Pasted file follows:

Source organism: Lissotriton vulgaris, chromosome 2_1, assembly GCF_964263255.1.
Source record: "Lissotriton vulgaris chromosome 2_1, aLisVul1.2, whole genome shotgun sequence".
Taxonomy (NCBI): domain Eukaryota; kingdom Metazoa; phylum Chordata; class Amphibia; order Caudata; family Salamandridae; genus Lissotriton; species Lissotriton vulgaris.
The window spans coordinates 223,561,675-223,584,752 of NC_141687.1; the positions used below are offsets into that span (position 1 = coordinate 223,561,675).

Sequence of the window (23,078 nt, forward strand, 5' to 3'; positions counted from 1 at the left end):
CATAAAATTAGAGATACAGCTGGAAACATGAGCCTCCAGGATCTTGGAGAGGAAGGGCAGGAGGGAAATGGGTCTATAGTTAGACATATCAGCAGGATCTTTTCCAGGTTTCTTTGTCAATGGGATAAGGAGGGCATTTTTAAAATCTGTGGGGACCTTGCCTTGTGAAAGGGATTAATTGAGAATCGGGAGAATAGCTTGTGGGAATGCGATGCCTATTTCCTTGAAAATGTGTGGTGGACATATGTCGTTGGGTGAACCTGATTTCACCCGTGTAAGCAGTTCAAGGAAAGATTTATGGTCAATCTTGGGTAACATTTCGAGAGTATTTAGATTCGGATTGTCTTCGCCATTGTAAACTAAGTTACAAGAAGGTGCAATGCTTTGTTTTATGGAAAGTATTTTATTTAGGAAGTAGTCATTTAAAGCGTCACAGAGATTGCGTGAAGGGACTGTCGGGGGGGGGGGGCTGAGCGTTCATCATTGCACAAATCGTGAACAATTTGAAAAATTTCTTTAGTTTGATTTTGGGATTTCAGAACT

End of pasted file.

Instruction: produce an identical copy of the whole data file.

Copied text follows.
Source organism: Lissotriton vulgaris, chromosome 2_1, assembly GCF_964263255.1.
Source record: "Lissotriton vulgaris chromosome 2_1, aLisVul1.2, whole genome shotgun sequence".
Taxonomy (NCBI): domain Eukaryota; kingdom Metazoa; phylum Chordata; class Amphibia; order Caudata; family Salamandridae; genus Lissotriton; species Lissotriton vulgaris.
The window spans coordinates 223,561,675-223,584,752 of NC_141687.1; the positions used below are offsets into that span (position 1 = coordinate 223,561,675).

Sequence of the window (23,078 nt, forward strand, 5' to 3'; positions counted from 1 at the left end):
CATAAAATTAGAGATACAGCTGGAAACATGAGCCTCCAGGATCTTGGAGAGGAAGGGCAGGAGGGAAATGGGTCTATAGTTAGACATATCAGCAGGATCTTTTCCAGGTTTCTTTGTCAATGGGATAAGGAGGGCATTTTTAAAATCTGTGGGGACCTTGCCTTGTGAAAGGGATTAATTGAGAATCGGGAGAATAGCTTGTGGGAATGCGATGCCTATTTCCTTGAAAATGTGTGGTGGACATATGTCGTTGGGTGAACCTGATTTCACCCGTGTAAGCAGTTCAAGGAAAGATTTATGGTCAATCTTGGGTAACATTTCGAGAGTATTTAGATTCGGATTGTCTTCGCCATTGTAAACTAAGTTACAAGAAGGTGCAATGCTTTGTTTTATGGAAAGTATTTTATTTAGGAAGTAGTCATTTAAAGCGTCACAGAGATTGCGTGAAGGGACTGTCGGGGGGGGGGGGCTGAGCGTTCATCATTGCACAAATCGTGAACAATTTGAAAAATTTCTTTAGTTTGATTTTGGGATTTCAGAACT